God loves humanity so much that he implemented a support system for his adopted children to utilize to shield against the prowess of the Devil. According to the Catechism of the Catholic Church number 1436,
Eucharist and Penance. Daily conversion and penance find their source and nourishment in the Eucharist, for in it is made present the sacrifice of Christ which has reconciled us with God. Through the Eucharist those who live from the life of Christ are fed and strengthened. “It is a remedy to free us from our daily faults and to preserve us from mortal sins.35
The Holy Spirit absolves me of my sins when I have an authentic contrition. Along with forgiveness, I receive grace to stave off future temptations. When I face despair and doubt in Divine Providence often the sacrament of Confession is the only thing that bring me back to the life of faith!
Whether I am in the shadows of a desolation or experiencing consolation, I found these seven shields an effective defense against the constant assault of anxiety. I will continue to fight the good fight to become the best version of myself and not succumb to impatience, anger, or doubt. I pray that you take up this challenge daily as well!
I love random facts! I find they are great conversation starters and help me to trigger and bridge past and seemingly unconnected memories together. Speaking of the subject of bridges, I recently learned that the world’s longest bridge is over 102 miles! Carrying trains this incredible engineering feat connects the cities of Nanjing and Shanghai.
Aside from being massive architectural projects and accomplishments, the daily function of a bridge is a little more mundane—it serves as a connection between two points that otherwise could not meet or communicate. All Catholics, and Christians in general, are called to act a bridge between God and humanity. Examining Scripture, Tradition, and evidence from a strictly logical standpoint, I put forth three reasons why all Christians need to be bridge-builders
For the Bible tells Me So
You do not have to look far in the New Testament before you discover examples of Jesus promoting unity and building relationships with traditional 1st century outsider groups. In John 4, Jesus encounters a Samaritan woman at the ancient water-cooler, the well of Jacob. He reached out to a Samaritan who Jews ostracized during ancient times. Despite this, Jesus provides her an offer of everlasting water.
She readily exclaims, “Sir, give me this water, so that I may not be thirsty or have to keep coming here to draw water” (John 4:15).
The Gospel of St. Luke abounds with examples of Jesus ministering to outcasts and “building bridges” to all of humanity. I will list just a few: shepherds being invited to witness the birth of Christ (Luke 2:15-20), call of Levi the tax collector (Luke 5:27-32), forgiving the sinful woman (Luke 7:36-50, and sending out of the seventy-two disciples to minister to others (Luke 10: 1-10).
Finally, I want to share the instance in the Acts of the Apostles where possible discord over whether followers of Christ needed to be circumcised in the custom of Judaism. In Acts 15 the Council of Jerusalem took place and God provided unity in this affair by bestowing authority to Peter through the power of the Holy Spirit.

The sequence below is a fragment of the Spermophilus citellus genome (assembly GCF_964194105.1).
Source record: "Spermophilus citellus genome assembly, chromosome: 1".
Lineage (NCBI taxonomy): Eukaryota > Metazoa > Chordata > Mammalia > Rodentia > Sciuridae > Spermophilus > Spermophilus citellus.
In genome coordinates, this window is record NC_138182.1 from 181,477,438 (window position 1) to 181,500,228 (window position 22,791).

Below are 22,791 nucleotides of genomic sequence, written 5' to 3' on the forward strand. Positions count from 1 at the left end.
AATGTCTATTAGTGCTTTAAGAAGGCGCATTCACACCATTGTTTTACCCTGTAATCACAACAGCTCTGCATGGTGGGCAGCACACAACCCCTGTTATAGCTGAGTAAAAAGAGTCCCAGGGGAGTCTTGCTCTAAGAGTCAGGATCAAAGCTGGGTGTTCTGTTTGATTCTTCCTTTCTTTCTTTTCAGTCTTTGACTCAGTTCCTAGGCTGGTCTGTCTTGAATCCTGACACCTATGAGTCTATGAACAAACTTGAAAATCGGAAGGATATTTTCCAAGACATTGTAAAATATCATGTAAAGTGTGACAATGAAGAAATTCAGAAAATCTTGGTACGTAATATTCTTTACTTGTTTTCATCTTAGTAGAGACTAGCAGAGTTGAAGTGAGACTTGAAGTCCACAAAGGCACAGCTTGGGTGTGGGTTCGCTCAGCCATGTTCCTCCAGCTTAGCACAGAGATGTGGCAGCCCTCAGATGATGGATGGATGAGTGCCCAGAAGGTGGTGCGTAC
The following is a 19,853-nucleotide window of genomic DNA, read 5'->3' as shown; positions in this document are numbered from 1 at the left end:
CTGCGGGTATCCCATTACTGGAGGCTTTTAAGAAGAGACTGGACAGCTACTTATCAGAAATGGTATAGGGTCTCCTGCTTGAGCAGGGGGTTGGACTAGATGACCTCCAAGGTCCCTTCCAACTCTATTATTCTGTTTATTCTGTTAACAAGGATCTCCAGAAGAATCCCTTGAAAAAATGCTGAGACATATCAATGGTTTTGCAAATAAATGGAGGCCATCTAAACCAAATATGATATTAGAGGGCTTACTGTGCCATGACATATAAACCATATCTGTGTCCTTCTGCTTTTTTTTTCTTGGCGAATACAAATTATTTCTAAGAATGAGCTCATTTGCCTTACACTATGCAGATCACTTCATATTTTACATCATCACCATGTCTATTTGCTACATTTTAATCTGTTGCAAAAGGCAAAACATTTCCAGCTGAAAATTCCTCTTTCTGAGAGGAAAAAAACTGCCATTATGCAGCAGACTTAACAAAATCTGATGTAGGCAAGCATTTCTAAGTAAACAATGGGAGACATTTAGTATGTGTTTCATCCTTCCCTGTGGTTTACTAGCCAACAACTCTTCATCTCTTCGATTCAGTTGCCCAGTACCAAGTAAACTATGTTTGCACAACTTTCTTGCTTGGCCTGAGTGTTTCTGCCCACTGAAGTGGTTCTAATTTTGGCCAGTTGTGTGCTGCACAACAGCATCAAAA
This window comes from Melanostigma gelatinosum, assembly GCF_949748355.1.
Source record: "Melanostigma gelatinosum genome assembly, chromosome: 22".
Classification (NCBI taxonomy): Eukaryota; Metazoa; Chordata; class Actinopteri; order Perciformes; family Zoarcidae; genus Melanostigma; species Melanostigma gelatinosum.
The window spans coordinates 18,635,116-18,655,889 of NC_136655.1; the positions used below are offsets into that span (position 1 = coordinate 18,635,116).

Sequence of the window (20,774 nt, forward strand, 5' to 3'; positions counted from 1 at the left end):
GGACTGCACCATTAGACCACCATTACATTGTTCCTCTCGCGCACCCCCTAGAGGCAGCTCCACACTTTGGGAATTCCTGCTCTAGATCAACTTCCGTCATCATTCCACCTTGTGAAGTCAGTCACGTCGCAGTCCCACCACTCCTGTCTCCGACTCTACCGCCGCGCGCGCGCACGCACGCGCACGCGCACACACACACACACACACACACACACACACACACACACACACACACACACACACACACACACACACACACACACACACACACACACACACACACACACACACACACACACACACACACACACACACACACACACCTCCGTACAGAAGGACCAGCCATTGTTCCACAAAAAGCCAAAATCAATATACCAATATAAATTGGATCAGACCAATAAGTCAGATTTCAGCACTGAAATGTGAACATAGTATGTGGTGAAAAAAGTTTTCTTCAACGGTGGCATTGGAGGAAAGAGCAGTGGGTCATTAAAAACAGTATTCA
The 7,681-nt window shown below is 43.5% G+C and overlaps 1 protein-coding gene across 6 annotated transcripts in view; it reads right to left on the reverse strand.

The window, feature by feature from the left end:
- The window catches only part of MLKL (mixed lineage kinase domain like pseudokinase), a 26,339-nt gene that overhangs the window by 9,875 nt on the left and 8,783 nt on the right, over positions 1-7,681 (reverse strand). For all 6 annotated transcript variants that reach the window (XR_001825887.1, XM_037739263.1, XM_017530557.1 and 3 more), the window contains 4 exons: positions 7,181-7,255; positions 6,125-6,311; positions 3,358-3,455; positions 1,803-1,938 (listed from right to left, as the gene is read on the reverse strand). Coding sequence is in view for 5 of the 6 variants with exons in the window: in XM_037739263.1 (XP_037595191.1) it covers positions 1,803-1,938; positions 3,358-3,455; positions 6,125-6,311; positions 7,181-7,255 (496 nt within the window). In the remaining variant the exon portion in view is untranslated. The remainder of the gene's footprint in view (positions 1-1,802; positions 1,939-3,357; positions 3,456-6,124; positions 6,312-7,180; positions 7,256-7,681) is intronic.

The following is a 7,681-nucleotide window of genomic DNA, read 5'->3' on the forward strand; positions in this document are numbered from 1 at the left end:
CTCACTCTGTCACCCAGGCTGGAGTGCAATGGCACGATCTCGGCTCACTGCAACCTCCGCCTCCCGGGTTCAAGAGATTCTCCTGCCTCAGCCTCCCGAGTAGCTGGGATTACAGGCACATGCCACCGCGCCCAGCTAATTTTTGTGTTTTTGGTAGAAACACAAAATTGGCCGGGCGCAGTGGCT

Continuing on the theme of unity promoted by papal authority, Pope Francis on the 25th anniversary of the fall of the Berlin Wall told Christians to, “Build bridges of understanding and dialogue.”
In the pope is a visible sign of the unity of the Catholic Church. Catholics look to the pope with honor and as a leader of the faith not because he tells us but because Jesus gave us the gift of the papacy.
Like Francis, the late Pope John Paul II promoted ecumenism [fancy word for promoting unity J) The Polish pontiff tells us in his encyclical letter Ut Unum Sint [On Commitment to Ecumenism],
Together with all Christ’s disciples, the Catholic Church bases upon God’s plan her ecumenical commitment to gather all Christians into unity. Indeed, “the Church is not a reality closed in on herself. Rather, she is permanently open to missionary and ecumenical endeavor, for she is sent to the world to announce and witness, to make present and spread the mystery of communion which is essential to her, and to gather all people and all things into Christ, so as to be for all an ‘inseparable sacrament of unity’…The unity of all divided humanity is the will of God (nos. 5-6).
Brains, brains, brains
I was binge watching an episode of The Walk Dead [YES I DID JUST TRANSITION FROM THE POPE TO ZOMBIES!!] a couple summers ago and took an important lesson from the show. In dire situations humans will work together to survive despite coming from various backgrounds.
Police officers, farmers, and pizza delivery boys were able to unite for a common objective [avoid being turned into a zombie]. I came away from the show thinking: should all people, in particular Christians unite?
Be a Bridge-Builder
From a strictly logical standpoint people tend to be happier when working together as a team. This is true for me. At work I am more fulfilled when I work to serve the rest of my co-workers and assist throughout the day as opposed to having a self-serving mentality. Moreover, the old adage “two heads are better than one” is true when it comes to uniting and forging improved relationships.
Please do not interpret my urging for all Christians to be bridge-makers as a full on endorsement of compromising your Christians values completely. There are some non-negotiables I hold as a Catholic-Christian. I will not sell out my faith and I believe in the value of life at all stages.
That being said, when it comes to me interacting people with completely different world outlooks from myself I need to exercise patience, clarity in my thoughts, and charity in my dialogue to help others see the value in my positions. I also need to be humble enough to see things from others’ perspectives as well.
Bridge-building is not an easy process—it is long and toilsome. With the gift of understanding and patience from the Holy Spirit such dialogue is possible!